''It isn't an exact science,'' he said about mediating. ''It was just my sense
that this was the right number and the right other conditions for this case to settle at.''
Neither side was completely pleased with the settlement, Gardner said.
''In order to settle a case like this, each side has to be willing to endure some pain,'' he said.
Lawyer John Karoly Jr., representing Hirko's family, fiancee and landlord, called the monetary settlement ''modest'' and said his side was reluctant to accept it until the reform provisions were added.
He predicted the jurors would have ordered higher damages to make the city acknowledge the severity of its wrongdoing. ''We believe they were prepared to render a mega-verdict to send a message that has not been heeded to this point,'' Karoly said.
''The deal was sweetened with the kind of reforms we wanted,'' he said. ''As we've said before, it was never just about the money.''
He called the settlement not a ''victory'' for him or his clients, but a ''triumph for the United States Constitution and the people it protects.''
The $7.89 million settlement includes Karoly's legal fees and expenses, which he said exceed $2 million. Karoly declined to say how much each of his clients will receive.
The other terms require the city to:
Become accredited by the Commission on Accreditation for Law Enforcement Agencies Inc., a program requiring standards for law-enforcement agencies.
Hire an independent police consultant to evaluate the police force and suggest changes consistent with the jury's verdict. The consultant will be selected with the help of Karoly, city solicitor John Spirk and a commission representative.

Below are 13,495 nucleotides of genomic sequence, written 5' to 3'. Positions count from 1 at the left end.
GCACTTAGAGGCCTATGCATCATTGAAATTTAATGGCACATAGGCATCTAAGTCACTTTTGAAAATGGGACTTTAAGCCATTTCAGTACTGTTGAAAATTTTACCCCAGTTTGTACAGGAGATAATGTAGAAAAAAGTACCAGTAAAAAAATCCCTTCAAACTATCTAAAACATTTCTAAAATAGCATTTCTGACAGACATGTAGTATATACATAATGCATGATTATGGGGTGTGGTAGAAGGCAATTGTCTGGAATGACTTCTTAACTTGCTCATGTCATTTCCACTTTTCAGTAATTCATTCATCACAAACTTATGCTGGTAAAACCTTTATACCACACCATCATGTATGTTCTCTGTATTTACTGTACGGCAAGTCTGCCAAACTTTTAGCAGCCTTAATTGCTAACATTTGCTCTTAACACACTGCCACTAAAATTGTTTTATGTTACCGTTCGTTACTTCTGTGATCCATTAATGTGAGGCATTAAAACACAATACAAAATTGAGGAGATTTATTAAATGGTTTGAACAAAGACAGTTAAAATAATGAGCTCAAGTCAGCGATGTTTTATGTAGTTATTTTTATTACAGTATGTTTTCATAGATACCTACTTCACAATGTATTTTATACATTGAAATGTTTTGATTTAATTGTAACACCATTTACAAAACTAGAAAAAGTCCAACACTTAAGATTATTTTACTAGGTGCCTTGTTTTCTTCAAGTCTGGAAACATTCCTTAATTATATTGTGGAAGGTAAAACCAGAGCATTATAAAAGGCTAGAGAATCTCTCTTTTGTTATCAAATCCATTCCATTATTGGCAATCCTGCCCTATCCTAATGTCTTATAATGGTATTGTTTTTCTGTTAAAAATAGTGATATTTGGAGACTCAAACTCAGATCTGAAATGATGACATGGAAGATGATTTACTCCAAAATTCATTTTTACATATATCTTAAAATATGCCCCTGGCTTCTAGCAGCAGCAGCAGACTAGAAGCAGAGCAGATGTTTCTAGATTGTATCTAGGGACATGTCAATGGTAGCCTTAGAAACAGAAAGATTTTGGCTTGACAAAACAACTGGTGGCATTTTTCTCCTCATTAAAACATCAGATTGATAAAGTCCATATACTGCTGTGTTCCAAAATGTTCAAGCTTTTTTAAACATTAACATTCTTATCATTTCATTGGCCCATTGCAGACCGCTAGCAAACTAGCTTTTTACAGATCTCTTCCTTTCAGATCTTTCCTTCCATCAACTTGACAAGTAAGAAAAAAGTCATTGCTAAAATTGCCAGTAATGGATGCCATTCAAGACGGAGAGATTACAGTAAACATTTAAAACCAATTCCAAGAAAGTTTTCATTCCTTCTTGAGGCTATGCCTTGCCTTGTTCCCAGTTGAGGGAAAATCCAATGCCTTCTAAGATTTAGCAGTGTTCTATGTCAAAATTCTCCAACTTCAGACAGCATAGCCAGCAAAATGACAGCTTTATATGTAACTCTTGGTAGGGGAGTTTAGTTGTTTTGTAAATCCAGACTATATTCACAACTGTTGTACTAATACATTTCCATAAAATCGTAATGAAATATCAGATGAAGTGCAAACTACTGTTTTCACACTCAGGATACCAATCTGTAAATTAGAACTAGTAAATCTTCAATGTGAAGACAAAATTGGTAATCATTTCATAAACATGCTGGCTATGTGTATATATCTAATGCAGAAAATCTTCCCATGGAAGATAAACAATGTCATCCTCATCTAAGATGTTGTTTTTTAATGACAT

Seek a $5 million grant to give each city police officer instruction in constitutional rights, especially those under the Fourth Amendment, which protects people from unreasonable searches. The city hopes the federal government will provide the grant.
The parties made the deal official just after 10 a.m. Monday, the time when opening statements were to be given for the trial's second phase.
Gardner had the litigants and lawyers come forward to take the oath to tell the truth. Callahan appeared before Gardner in court for the first time. So did Hirko's father, John Hirko Sr. He's been suffering from a long-term illness.
Riedy's wife sat in the back of the courtroom, as did three police officers who had been defendants. Other officers have returned to their duties.
As the lawyers and litigants stood in a line across the front of the courtroom, Karoly read the settlement terms. Gardner asked them whether they agreed with the terms, and each said yes. The judge then approved the settlement and congratulated both sides for negotiating an end to the case.
''The fact that you have been able to reach a meeting of the minds is something that you should be commended for,'' he said.
The settlement will eliminate years of potential appeals, he said, as well as anxiety and expense. ''The city of Bethlehem can get about the business of planning its fiscal life and the well-being of its citizens.''
Then he brought the 12 jurors into the courtroom and told them the settlement had been reached, but he didn't tell them the terms. Several smiled.
As he dismissed them, he offered what he called a ''nostalgic'' moment.
''You've come to be family,'' he said. ''In fact, I've seen more of you than my family for the last couple of months.
Have a good day, have a good week, have a good life. You're excused.''
Afterward, in an unusual move, each side spoke at a news conference in a courtroom at the federal courthouse in Allentown. Gardner had given permission for the news media to bring in tape recorders and cameras, which is usually forbidden in federal courthouses.
Dashner, Fodi and Hoang did not say how they will spend the money, except that something will be done to honor Hirko Jr.
Karoly said he will ask the U.S. attorney to review the evidence he presented during the trial to see if federal criminal civil rights charges should be filed.
In 1997, Pennsylvania Attorney General Mike Fisher cleared police of any criminal wrongdoing. But Karoly claims the investigation by the state police was flawed and covered up wrongdoing.
Meanwhile, after being in court almost every day since late September, Fodi said she's overwhelmed that the case is finished. ''I actually think that tomorrow I'm going to wake up and find out it's not over.''